We help individuals and families address inappropriate, challenging or unsafe behaviour.  

What is challenging behaviour?  

Challenging behaviour is a term used by therapists and other health professionals to describe behaviours that affect the safety of an individual and/or the people around them. It also refers to behaviours that limit a person’s ability to access the community or go about their daily lives.  

Challenging behaviour is often complex, erratic, unpredictable, and difficult to work with and/or control. Challenging behaviour usually occurs when a person’s needs are not being met by their environment and impacts their quality of life.  It is important to note that many behaviours people consider challenging are usually age appropriate behaviours. For example, a 3 year-old not being able to wait their turn or share. 

Our Behaviour Support Services

At Therapy Focus we have a number of therapists who specialise in behaviour support. These therapists work with individuals, families, carers, education staff and other health professionals to identify why challenging behaviour is occurring and provide strategies to manage and prevent the behaviour 

Examples of challenging behaviour that our therapists can provide support for include: 

  • Refusing to do things or cooperate 
  • Running away 
  • Fighting with siblings/parents/family members 
  • Spitting or faecal (poo) smearing 
  • Aggression and violence
  • Harming others 
  • Withdrawal 
  • Anxiety and depression 
  • Self-harm and suicidal behaviour 
Two therapists sitting with a young boy on a trampoline

Our therapists use an evidence-based model called Positive Behaviour Support to help children and adults with challenging behaviour cope better. They also help the people around them respond more effectively.  

The first step is to identify why the behaviour is occurring. Once we understand what a person is trying to tell us through their behaviour, we can develop strategies to better support them. These strategies might include making changes to the person’s environment (e.g. home, school, work) so that it meets their needs, teaching new skills or helping meet their needs (e.g. sensory needs).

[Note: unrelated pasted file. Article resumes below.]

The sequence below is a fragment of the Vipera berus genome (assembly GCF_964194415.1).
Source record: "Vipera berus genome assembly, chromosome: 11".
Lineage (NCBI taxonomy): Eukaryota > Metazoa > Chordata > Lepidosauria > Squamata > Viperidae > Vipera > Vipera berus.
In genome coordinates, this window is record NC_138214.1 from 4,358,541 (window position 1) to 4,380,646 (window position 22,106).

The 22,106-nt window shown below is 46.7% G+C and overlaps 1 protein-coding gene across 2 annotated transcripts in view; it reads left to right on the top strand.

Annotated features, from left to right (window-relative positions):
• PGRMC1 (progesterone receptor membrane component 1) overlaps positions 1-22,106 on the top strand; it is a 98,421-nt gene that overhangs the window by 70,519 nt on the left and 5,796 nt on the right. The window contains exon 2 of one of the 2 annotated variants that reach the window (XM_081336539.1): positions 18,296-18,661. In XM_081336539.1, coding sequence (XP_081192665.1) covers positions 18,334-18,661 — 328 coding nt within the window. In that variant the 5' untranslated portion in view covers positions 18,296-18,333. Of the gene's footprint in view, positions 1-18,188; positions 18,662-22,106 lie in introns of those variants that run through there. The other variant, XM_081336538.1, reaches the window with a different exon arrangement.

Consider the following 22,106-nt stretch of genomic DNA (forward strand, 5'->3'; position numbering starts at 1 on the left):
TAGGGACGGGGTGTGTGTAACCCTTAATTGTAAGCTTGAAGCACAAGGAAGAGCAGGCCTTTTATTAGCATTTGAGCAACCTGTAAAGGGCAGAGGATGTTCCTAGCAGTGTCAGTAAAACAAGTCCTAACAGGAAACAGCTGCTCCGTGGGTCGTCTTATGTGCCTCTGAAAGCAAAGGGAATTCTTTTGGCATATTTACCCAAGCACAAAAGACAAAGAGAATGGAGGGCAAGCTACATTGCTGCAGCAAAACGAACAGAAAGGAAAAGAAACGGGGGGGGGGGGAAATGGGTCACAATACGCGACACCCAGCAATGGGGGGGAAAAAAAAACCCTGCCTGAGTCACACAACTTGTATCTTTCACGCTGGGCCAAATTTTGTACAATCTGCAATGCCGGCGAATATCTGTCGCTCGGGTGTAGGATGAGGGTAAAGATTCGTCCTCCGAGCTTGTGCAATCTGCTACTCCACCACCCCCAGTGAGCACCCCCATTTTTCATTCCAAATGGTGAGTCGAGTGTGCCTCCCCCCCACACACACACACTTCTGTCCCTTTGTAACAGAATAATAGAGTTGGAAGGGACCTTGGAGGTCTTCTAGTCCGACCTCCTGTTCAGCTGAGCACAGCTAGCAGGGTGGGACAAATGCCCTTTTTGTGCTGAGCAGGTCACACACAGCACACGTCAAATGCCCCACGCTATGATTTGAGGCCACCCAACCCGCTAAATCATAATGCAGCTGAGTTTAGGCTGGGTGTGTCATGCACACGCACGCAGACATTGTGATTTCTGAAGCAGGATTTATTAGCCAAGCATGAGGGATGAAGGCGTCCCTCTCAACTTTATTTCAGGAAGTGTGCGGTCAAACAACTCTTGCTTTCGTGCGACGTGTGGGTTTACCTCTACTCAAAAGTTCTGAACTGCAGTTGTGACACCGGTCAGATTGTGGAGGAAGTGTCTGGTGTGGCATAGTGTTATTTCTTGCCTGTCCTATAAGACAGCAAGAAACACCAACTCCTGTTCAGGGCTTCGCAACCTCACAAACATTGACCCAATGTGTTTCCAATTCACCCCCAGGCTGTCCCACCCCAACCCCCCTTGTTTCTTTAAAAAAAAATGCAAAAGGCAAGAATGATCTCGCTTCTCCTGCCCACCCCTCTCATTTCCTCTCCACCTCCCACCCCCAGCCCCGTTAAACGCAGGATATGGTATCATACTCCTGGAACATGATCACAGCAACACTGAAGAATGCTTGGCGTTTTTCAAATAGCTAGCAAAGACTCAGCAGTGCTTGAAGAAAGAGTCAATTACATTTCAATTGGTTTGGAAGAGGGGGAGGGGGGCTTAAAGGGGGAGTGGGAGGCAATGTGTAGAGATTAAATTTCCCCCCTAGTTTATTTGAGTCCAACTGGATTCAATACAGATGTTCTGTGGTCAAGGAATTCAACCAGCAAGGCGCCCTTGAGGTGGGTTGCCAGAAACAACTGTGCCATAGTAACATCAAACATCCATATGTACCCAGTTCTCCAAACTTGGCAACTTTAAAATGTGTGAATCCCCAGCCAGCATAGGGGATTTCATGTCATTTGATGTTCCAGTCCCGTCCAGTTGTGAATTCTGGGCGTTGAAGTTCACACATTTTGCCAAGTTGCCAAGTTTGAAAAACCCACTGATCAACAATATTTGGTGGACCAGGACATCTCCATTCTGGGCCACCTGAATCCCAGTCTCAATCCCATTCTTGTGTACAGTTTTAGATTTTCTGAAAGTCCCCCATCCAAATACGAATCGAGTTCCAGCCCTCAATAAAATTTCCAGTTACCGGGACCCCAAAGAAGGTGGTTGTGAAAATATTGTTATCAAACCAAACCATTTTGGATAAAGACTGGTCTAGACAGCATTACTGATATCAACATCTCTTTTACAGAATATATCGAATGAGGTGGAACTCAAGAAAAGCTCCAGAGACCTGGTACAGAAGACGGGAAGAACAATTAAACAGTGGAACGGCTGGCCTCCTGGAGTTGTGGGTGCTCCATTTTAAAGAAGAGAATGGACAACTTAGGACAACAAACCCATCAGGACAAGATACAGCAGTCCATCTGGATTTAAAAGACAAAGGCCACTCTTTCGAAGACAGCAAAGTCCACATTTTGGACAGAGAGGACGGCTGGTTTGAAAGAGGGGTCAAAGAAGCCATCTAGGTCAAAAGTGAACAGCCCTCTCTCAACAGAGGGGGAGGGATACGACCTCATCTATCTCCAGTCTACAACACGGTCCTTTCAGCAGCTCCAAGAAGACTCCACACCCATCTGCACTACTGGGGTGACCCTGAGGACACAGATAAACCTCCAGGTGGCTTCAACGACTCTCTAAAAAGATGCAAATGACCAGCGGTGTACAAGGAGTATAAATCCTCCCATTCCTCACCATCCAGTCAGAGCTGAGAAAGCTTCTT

Our behaviour support services are tailored to the unique needs of each individual, their family and carers. Services can be provided at home, school, in our clinics or in community settings. 

We help individuals and families address inappropriate, challenging or unsafe behaviour.  

What is challenging behaviour?  

Challenging behaviour is a term used by therapists and other health professionals to describe behaviours that affect the safety of an individual and/or the people around them. It also refers to behaviours that limit a person’s ability to access the community or go about their daily lives.  

Challenging behaviour is often complex, erratic, unpredictable, and difficult to work with and/or control. Challenging behaviour usually occurs when a person’s needs are not being met by their environment and impacts their quality of life.  It is important to note that many behaviours people consider challenging are usually age appropriate behaviours. For example, a 3 year-old not being able to wait their turn or share. 

Our Behaviour Support Services

At Therapy Focus we have a number of therapists who specialise in behaviour support. These therapists work with individuals, families, carers, education staff and other health professionals to identify why challenging behaviour is occurring and provide strategies to manage and prevent the behaviour 

Examples of challenging behaviour that our therapists can provide support for include: 

  • Refusing to do things or cooperate 
  • Running away 
  • Fighting with siblings/parents/family members 
  • Spitting or faecal (poo) smearing 
  • Aggression and violence
  • Harming others 
  • Withdrawal 
  • Anxiety and depression 
  • Self-harm and suicidal behaviour 
Two therapists sitting with a young boy on a trampoline

Our therapists use an evidence-based model called Positive Behaviour Support to help children and adults with challenging behaviour cope better. They also help the people around them respond more effectively.  

The first step is to identify why the behaviour is occurring. Once we understand what a person is trying to tell us through their behaviour, we can develop strategies to better support them. These strategies might include making changes to the person’s environment (e.g. home, school, work) so that it meets their needs, teaching new skills or helping meet their needs (e.g. sensory needs). 

Our behaviour support services are tailored to the unique needs of each individual, their family and carers. Services can be provided at home, school, in our clinics or in community settings. 

Therapist using a communication board with a young boy

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